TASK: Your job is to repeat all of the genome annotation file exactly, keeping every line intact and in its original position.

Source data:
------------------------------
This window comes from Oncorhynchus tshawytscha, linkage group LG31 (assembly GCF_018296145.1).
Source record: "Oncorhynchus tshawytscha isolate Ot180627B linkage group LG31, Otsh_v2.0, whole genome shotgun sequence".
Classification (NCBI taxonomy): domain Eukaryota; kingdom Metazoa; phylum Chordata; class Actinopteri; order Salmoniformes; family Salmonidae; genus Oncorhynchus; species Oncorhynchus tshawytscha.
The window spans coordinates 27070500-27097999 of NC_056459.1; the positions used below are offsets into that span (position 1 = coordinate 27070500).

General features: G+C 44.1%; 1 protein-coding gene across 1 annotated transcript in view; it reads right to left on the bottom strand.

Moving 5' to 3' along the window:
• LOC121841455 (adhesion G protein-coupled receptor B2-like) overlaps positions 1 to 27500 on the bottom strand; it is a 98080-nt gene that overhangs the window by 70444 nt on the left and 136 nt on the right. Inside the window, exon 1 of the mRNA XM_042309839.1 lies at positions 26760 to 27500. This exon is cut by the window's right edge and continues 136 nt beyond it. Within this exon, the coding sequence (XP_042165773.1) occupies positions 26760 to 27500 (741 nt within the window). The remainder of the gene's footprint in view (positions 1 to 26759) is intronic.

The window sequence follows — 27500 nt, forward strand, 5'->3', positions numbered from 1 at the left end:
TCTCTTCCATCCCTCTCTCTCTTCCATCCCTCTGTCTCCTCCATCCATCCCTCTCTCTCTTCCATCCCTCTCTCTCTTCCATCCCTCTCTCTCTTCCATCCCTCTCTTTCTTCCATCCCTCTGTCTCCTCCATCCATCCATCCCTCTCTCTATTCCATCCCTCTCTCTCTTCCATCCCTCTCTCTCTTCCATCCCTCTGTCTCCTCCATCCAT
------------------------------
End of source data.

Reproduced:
This window comes from Oncorhynchus tshawytscha, linkage group LG31 (assembly GCF_018296145.1).
Source record: "Oncorhynchus tshawytscha isolate Ot180627B linkage group LG31, Otsh_v2.0, whole genome shotgun sequence".
Classification (NCBI taxonomy): domain Eukaryota; kingdom Metazoa; phylum Chordata; class Actinopteri; order Salmoniformes; family Salmonidae; genus Oncorhynchus; species Oncorhynchus tshawytscha.
The window spans coordinates 27070500-27097999 of NC_056459.1; the positions used below are offsets into that span (position 1 = coordinate 27070500).

General features: G+C 44.1%; 1 protein-coding gene across 1 annotated transcript in view; it reads right to left on the bottom strand.

Moving 5' to 3' along the window:
• LOC121841455 (adhesion G protein-coupled receptor B2-like) overlaps positions 1 to 27500 on the bottom strand; it is a 98080-nt gene that overhangs the window by 70444 nt on the left and 136 nt on the right. Inside the window, exon 1 of the mRNA XM_042309839.1 lies at positions 26760 to 27500. This exon is cut by the window's right edge and continues 136 nt beyond it. Within this exon, the coding sequence (XP_042165773.1) occupies positions 26760 to 27500 (741 nt within the window). The remainder of the gene's footprint in view (positions 1 to 26759) is intronic.

The window sequence follows — 27500 nt, forward strand, 5'->3', positions numbered from 1 at the left end:
TCTCTTCCATCCCTCTCTCTCTTCCATCCCTCTGTCTCCTCCATCCATCCCTCTCTCTCTTCCATCCCTCTCTCTCTTCCATCCCTCTCTCTCTTCCATCCCTCTCTTTCTTCCATCCCTCTGTCTCCTCCATCCATCCATCCCTCTCTCTATTCCATCCCTCTCTCTCTTCCATCCCTCTCTCTCTTCCATCCCTCTGTCTCCTCCATCCAT